Belgian Talks on Forming Government Reach Overtime in French-Flemish Clash
Belgian government talks went into overtime as French-speaking parties pressed the richer Dutch- speaking north to accept an offer of greater regional autonomy.
French-speaking Socialist party leader Elio Di Rupo bowed to a plea by King Albert II to continue seven-party talks to form a government, keeping alive his bid to become Belgium’s first native French-speaking prime minister since 1974.
A previous offer by the French parties to transfer 15.8 billion euros ($20 billion) in spending from the federal government to the regions was dismissed as inadequate by the strongest party in the Dutch-speaking north, the N-VA under Bart De Wever.
“For 40 days, I’ve tried to reconcile the irreconcilable,” Di Rupo told reporters in Brussels today after meeting the king. He said he is confronted with “the most difficult situation in Belgian history.”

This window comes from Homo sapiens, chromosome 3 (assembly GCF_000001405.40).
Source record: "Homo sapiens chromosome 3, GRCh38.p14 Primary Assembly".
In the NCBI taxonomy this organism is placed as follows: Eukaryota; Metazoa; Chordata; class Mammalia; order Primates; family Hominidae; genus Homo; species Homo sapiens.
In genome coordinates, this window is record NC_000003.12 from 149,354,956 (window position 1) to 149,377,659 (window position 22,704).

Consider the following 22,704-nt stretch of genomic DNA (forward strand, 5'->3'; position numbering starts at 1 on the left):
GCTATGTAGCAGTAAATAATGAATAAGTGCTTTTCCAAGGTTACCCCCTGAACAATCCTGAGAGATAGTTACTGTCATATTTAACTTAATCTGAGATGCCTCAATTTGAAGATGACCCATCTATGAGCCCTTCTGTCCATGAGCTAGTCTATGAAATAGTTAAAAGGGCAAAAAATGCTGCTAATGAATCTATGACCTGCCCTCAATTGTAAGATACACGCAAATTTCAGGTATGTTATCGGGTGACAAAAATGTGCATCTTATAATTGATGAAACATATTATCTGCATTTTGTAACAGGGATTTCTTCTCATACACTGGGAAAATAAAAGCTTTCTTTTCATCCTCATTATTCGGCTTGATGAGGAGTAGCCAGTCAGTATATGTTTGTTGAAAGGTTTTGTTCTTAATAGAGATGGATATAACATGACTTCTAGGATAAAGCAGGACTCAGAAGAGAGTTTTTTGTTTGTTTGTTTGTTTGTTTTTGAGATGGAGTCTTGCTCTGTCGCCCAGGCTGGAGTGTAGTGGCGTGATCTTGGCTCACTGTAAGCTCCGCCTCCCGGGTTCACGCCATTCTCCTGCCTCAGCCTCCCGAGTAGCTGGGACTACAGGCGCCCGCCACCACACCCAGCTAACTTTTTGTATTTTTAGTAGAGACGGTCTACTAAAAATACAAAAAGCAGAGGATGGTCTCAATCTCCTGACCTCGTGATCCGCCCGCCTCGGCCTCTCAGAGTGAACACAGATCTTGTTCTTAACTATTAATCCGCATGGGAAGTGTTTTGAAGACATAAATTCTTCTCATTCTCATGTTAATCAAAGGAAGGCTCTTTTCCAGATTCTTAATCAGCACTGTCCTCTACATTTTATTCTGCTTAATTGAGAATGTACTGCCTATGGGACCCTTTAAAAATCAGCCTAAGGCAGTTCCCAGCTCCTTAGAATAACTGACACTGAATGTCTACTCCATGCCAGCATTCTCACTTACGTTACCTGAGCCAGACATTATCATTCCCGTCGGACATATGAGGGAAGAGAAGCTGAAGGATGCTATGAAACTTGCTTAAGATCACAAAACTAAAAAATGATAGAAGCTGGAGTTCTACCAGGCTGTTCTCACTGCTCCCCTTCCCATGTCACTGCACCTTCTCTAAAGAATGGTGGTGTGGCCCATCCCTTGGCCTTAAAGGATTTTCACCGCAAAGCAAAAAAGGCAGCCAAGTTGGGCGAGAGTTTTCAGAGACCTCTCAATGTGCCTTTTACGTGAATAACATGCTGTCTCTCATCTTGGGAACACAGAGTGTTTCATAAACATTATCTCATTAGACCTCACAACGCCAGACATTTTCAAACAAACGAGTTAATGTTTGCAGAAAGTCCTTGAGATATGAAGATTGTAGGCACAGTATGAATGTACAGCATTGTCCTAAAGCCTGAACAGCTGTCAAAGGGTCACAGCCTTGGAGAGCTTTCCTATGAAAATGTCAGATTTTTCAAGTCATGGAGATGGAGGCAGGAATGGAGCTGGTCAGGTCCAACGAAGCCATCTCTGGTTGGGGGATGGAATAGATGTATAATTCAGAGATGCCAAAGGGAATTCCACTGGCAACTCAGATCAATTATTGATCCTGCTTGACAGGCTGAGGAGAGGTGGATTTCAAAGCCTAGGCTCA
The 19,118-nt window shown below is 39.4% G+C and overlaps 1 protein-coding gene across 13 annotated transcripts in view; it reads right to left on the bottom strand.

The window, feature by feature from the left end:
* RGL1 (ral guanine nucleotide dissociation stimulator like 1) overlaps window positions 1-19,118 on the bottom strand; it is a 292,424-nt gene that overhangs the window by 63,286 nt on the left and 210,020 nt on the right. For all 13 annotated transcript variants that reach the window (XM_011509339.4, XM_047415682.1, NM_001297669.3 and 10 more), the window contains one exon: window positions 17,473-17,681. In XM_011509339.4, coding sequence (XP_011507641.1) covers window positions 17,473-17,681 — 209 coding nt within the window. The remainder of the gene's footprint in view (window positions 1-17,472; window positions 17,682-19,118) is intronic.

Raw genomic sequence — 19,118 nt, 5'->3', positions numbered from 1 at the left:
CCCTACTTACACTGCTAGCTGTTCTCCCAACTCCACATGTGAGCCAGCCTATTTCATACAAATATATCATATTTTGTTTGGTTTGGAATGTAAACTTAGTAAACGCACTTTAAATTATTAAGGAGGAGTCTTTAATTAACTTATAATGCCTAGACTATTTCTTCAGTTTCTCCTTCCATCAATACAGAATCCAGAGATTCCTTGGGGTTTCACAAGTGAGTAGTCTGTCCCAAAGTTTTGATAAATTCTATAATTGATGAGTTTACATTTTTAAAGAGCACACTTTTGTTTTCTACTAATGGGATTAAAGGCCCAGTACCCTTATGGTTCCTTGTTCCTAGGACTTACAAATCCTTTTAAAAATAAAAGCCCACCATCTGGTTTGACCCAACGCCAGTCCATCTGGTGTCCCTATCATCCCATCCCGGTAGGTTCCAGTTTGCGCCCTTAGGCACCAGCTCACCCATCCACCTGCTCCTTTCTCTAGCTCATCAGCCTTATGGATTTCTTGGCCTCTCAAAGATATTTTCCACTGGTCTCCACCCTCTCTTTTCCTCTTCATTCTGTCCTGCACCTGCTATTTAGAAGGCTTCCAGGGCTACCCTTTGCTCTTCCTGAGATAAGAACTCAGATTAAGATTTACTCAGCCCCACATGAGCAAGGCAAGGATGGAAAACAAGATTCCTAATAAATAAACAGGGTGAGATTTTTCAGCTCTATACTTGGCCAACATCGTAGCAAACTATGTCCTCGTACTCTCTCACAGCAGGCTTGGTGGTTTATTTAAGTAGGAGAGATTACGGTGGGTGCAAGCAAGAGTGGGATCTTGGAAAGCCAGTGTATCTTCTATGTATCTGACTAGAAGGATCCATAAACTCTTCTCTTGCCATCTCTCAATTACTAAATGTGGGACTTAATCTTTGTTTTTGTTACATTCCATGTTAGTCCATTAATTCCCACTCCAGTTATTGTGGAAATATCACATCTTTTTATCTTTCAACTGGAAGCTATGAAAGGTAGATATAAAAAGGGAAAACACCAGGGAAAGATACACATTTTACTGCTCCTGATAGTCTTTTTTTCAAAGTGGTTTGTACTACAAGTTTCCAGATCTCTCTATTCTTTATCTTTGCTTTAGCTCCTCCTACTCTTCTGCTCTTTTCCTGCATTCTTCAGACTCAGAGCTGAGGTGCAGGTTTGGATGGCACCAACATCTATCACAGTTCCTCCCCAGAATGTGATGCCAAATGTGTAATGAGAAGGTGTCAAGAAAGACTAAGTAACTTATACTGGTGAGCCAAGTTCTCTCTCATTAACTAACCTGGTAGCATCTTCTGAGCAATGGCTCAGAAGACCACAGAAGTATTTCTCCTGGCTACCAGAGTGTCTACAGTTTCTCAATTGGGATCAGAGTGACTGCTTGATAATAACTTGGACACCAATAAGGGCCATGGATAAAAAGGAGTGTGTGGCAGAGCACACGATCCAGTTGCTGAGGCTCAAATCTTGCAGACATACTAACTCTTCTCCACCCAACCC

Two months after inconclusive national elections, politically paralyzed Belgium is struggling to overcome the north-south tension that led to the rise and fall of four governments since 2008.
Di Rupo called on the Dutch- and French-speaking sides to compromise and end the clash that has “poisoned” Belgian political life. Di Rupo, 59, will resume discussions Aug. 21 after the king spends two days consulting with party leaders.
“Significant progress has been made,” the royal palace said in a statement. The next set of talks should focus on the distribution of federal revenue to the regions, it said.